Militarist State Discourse in Turkey
The years between 1960 and 1983 have an exceptional prominence for scholars who work on modern Turkish politics and history. Especially when considering Turkey’s current efforts for democratic consolidation, the period between 1960 and 1983 sheds light on what was missing during this era in which two military coup d’e´tats took place and the military leadership issued a memorandum that sought to overthrow the constitutional system. Thus, one could plausibly argue that the historical roots of the military tutelage could be tracked back to this period. Ali Balci employs a Foucaldian perspective to research the roots of militarist tutelage in the Turkish state’s militarist discourse during the years between 1960 and 1983. The author analyses the web of power relations in all levels of society to uncover the roots of militarization. He concludes that the militarist rhetoric in Turkey is not only stemming from the Turkish army’s endeavour to put Turkish civilian politics under a yoke, but there is also a process of militarization of public life, civilian politics, universities, and all aspects of daily life as well. The attractive feature of this book for students of Turkish politics is that the author offers to explain the militarization of Turkish politics since 1960, not through a one-sided explanation referring to the Turkish military’s interference in the civilian political realm. The author’s remarkable contribution to existing literature on civil–military relations in Turkey is that he builds his in-depth analysis of the militarization on Turkey by explaining that the military coup d’e´tats (1960, 1971, and 1980) are not the reason for the militarization of Turkish politics, rather they are consequences of the increasing militarization of Turkey on both the domestic and global scenes. The author emphasizes that during the Cold War, Turkey’s alliance with the US, permitting US military bases on Turkish soil, embroiled the Turkish political scene with a concurrent militarization process with the US (pp. 24–28). Moreover, the author claims that the present militarization was partially accelerated by Turkey’s Western alliance and adoption of its Cold-War agenda. The polarization of international politics between the communist bloc and the West also reflected itself in Turkish public opinion and politics and led to violent clashes between left and right-wing armed groups. Furthermore, the author discusses that especially after the 1960 military coup d’e´tat, financial capital in Turkey was militarized through the Armed Forces Pension Fund (OYAK), which is virtually a tax immune organization that creates a vast fund and makes financial investments for the benefit of the army members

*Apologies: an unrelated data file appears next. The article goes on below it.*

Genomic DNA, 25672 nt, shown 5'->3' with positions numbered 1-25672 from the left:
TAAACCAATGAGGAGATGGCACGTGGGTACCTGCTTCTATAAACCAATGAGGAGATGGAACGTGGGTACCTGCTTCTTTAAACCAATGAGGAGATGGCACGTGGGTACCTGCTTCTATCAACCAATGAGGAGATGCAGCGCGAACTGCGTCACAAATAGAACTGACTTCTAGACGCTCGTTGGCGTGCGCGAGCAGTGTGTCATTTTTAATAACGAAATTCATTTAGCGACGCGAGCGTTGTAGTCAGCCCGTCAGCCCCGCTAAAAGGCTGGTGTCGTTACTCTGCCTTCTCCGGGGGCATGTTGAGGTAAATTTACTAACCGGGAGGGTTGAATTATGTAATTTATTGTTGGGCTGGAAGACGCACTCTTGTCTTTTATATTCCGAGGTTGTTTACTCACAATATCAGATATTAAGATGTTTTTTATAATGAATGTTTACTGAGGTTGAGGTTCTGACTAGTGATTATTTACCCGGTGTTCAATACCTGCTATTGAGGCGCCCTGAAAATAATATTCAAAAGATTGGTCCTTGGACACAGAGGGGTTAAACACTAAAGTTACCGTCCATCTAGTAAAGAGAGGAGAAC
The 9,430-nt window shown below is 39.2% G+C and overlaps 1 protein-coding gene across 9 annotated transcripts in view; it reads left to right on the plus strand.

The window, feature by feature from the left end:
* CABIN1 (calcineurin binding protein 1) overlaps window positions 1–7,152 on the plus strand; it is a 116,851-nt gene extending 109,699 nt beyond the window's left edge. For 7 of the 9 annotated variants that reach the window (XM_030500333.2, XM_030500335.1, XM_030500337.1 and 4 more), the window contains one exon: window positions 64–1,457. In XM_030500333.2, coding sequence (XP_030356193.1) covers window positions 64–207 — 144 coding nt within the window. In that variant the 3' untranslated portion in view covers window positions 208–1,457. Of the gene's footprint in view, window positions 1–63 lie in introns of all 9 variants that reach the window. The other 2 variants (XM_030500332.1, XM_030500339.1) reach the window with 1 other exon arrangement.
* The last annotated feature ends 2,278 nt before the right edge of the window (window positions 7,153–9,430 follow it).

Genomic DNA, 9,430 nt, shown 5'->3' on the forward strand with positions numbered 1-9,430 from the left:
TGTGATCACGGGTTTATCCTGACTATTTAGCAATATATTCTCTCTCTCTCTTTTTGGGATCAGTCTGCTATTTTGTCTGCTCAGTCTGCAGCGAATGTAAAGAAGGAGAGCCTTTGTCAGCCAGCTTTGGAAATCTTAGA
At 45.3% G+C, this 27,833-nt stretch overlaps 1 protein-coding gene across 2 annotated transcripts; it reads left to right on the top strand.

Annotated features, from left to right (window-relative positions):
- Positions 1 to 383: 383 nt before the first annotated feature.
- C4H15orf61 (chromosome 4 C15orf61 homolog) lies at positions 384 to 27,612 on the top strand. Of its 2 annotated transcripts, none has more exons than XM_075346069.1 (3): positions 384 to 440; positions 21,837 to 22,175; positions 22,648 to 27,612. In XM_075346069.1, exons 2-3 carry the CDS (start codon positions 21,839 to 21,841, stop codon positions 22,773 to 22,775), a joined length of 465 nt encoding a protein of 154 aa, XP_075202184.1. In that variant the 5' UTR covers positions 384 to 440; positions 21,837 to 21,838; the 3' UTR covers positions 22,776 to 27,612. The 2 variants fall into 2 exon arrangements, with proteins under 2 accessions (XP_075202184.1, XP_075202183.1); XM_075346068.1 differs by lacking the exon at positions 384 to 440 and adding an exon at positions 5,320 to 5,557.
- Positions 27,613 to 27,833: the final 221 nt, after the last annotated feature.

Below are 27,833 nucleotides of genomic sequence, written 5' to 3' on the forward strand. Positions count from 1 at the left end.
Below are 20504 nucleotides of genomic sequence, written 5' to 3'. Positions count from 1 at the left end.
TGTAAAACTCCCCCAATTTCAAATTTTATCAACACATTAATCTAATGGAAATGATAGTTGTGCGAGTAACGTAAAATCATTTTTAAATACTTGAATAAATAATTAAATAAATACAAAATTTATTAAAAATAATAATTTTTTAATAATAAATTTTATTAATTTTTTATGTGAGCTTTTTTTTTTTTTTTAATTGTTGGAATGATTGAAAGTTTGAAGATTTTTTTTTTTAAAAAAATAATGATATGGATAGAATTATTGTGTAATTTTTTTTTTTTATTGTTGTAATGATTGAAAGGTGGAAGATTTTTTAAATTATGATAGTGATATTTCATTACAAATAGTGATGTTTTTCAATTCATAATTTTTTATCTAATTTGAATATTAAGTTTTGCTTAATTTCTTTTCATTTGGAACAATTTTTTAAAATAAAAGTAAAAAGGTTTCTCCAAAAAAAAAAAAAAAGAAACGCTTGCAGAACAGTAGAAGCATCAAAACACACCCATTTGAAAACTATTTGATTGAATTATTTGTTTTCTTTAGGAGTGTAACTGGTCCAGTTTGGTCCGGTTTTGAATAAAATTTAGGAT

(pp. 65–72). Although, the author widely covers the process of how OYAK became a top-tier financial organization in Turkey, he has underemphasized why and how existing financial corporations in Turkey was transformed by closer affiliations with the military elite in Turkey between 1960 and 1983. In contemporary Turkish politics, the Justice and Development Party (AKP) government, under the leadership of the Muslim conservative Prime Minister Recep Erdogan, has waged a wide political campaign in political, public, and legal areas to remove the influence of military tutelage over political life. Moreover, Erdogan has adopted rhetoric that Politics, Religion & Ideology, 2014 Downloaded by [Sakarya Universitesi] at 01:33 17 April 2014 states that the Muslim conservatives are the most suppressed and disadvantaged group in Turkish politics due precisely to military tutelage. However, the author of this book offers a new perspective for the readership. The author uses archives from newspapers, parliamentary sessions, and legal documents between 1960 and 1983 to reveal that AKP’s political predecessors, such as the National Outlook Movement and conservative Muslim figures – for example, renowned Turkish poet and author Necip Fazil Kısakurek – made public declarations to affirm the necessity of the military coup d’e´tats (pp. 90, 115) for the future of the Turkish state. It is a prominent contribution of the book, as the author argues that a large spectrum of the Turkish intelligentsia, from left wing to right wing, as well as conservative religious groups, affirmed the necessity of the military coup d’e´tat, and in so doing they have contributed to a constant reproduction of militarist discourse via internalizing the military’s influence. The author limits his research period from 1960 to 1983. The year of 1960 is a milestone for Turkish politics since it is the year that the first military coup d’e´tat occurred in Turkey. Moreover, after 1983 the military tutelage in Turkish politics entered into a trend of decline due to parliamentary elections and this trend has continued until the present. Since 1983, the militarization of Turkish politics has experienced various dynamics, such as armed conflict against the Kurdish insurgency, the rise of political Islam, and the end of the Cold War. However, if one would like to grasp the contemporary pattern of the militarist discourse both in the public and political life of Turkey, Ali Balcı’s Militarist State Discourse in Turkey 1960–1983 is an essential starting point to understand the historically seeded roots of militarism in the country.
Ali Balci, Militarist State Discourse in Turkey 1960–1983 (Tu¨rkiye’de Militarist Devlet
So¨ylemi 1960–1983). Ankara: Kadim, 2011, 168 pp., $7.20, ISBN 9789759000240
Egemen B. Bezci – Sakarya University